Backfire at the Border: Why Enforcement without Legalization

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Despite increased enforcement at the U.S.-Mexican borderbeginning in the 1980s, the number of foreign-born workers enteringthe United States illegally each year has not diminished. Today anestimated 10 million or more people reside in the United Stateswithout legal documentation.

For the past two decades, the U.S. government has pursued acontradictory policy on North American integration. While the U.S.government has pursued more commercial integration through theNorth American Free Trade Agreement, it has sought to unilaterallycurb the flow of labor across the U.S.-Mexican border. That policyhas not only failed to reduce illegal immigration; it has actuallymade the problem worse.

Increased border enforcement has only succeeded in pushingimmigration flows into more remote regions. That has resulted in atripling of the death rate at the border and, at the same time, adramatic fall in the rate of apprehension. As a result, the cost toU.S. taxpayers of making one arrest along the border increased from$300 in 1992 to $1,700 in 2002, an increase of 467 percent in justa decade.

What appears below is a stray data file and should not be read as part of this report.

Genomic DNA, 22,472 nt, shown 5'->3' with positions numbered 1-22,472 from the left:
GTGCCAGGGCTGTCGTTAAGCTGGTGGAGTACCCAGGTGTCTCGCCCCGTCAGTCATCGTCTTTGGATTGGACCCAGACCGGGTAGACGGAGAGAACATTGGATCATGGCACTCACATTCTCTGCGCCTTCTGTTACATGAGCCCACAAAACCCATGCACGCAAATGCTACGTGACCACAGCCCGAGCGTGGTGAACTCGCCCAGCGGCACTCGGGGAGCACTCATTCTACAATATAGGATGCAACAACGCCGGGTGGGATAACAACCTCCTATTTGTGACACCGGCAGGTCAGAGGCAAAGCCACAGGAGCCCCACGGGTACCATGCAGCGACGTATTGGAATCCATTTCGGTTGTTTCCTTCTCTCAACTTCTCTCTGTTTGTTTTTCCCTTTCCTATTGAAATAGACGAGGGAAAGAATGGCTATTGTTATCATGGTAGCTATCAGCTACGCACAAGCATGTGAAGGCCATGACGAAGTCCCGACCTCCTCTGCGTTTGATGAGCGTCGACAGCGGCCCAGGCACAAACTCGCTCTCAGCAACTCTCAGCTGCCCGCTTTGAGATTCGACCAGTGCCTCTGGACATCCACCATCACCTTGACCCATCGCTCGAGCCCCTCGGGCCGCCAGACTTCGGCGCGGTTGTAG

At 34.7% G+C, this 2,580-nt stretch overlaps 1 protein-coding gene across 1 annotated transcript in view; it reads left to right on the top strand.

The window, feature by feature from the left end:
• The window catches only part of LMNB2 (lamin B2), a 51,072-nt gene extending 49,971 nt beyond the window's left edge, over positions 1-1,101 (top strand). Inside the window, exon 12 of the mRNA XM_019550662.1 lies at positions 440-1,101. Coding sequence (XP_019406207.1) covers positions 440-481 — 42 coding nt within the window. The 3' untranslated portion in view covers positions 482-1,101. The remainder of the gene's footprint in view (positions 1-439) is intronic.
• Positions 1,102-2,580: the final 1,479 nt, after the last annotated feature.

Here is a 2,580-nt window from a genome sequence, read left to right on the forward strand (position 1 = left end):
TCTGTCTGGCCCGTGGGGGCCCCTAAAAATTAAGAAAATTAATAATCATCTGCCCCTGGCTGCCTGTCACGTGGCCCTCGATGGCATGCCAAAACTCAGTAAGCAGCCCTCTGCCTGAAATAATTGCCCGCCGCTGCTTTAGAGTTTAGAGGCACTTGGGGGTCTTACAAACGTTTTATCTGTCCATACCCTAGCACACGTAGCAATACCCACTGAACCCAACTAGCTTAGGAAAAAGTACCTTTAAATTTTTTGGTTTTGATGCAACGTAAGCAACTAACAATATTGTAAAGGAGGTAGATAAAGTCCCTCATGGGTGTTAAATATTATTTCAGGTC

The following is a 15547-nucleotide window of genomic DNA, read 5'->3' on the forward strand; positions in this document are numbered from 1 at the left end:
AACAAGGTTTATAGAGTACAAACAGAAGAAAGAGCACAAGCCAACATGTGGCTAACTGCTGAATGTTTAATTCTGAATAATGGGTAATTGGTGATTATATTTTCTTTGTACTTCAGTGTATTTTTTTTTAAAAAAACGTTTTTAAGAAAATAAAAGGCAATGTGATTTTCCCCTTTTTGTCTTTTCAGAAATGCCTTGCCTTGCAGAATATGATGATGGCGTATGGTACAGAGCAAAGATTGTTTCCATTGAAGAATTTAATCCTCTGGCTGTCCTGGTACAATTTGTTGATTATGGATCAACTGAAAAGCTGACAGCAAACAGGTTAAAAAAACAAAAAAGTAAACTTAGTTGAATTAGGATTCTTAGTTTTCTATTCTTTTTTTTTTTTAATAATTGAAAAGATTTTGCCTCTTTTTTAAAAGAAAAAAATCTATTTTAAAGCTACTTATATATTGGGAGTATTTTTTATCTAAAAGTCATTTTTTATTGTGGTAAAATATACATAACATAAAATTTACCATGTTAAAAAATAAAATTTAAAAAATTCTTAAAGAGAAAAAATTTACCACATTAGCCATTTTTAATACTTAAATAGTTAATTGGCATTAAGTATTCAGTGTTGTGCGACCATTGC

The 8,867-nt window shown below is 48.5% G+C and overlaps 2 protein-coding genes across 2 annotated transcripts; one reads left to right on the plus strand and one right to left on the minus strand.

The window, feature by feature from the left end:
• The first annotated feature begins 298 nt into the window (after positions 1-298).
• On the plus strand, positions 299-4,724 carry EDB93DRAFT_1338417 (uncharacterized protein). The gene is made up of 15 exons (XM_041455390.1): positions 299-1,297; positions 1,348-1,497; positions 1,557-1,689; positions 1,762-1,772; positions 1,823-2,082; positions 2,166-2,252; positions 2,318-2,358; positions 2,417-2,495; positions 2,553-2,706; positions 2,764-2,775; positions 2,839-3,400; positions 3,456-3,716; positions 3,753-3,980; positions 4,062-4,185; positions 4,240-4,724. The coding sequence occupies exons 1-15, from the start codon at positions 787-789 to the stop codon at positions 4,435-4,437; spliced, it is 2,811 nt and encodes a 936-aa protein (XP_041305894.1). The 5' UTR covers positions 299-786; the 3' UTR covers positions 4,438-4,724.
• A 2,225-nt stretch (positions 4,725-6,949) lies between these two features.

Enforcement has driven up the cost of crossing the borderillegally, but that has had the unintended consequence ofencouraging illegal immigrants to stay longer in the United Statesto recoup the cost of entry. The result is that illegal immigrantsare less likely to return to their home country, causing anincrease in the number of illegal immigrants remaining in theUnited States. Whatever one thinks about the goal of reducingmigration from Mexico, U.S. policies toward that end have clearlyfailed, and at great cost to U.S. taxpayers.

A border policy that relies solely on enforcement is bound tofail. Congress should build on President Bush's immigrationinitiative to enact a temporary visa program that would allowworkers from Canada, Mexico, and other countries to work in theUnited States without restriction for a certain limited time.Undocumented workers already in the United States who do not have acriminal record should be given temporary legal status.

Douglas S. Massey

Douglas S. Massey is professor of sociology and public affairs at Princeton University and coauthor of Beyond Smoke and Mirrors: Mexican Immigration in an Era of Economic Integration (New York: Russell Sage Foundation, 2002).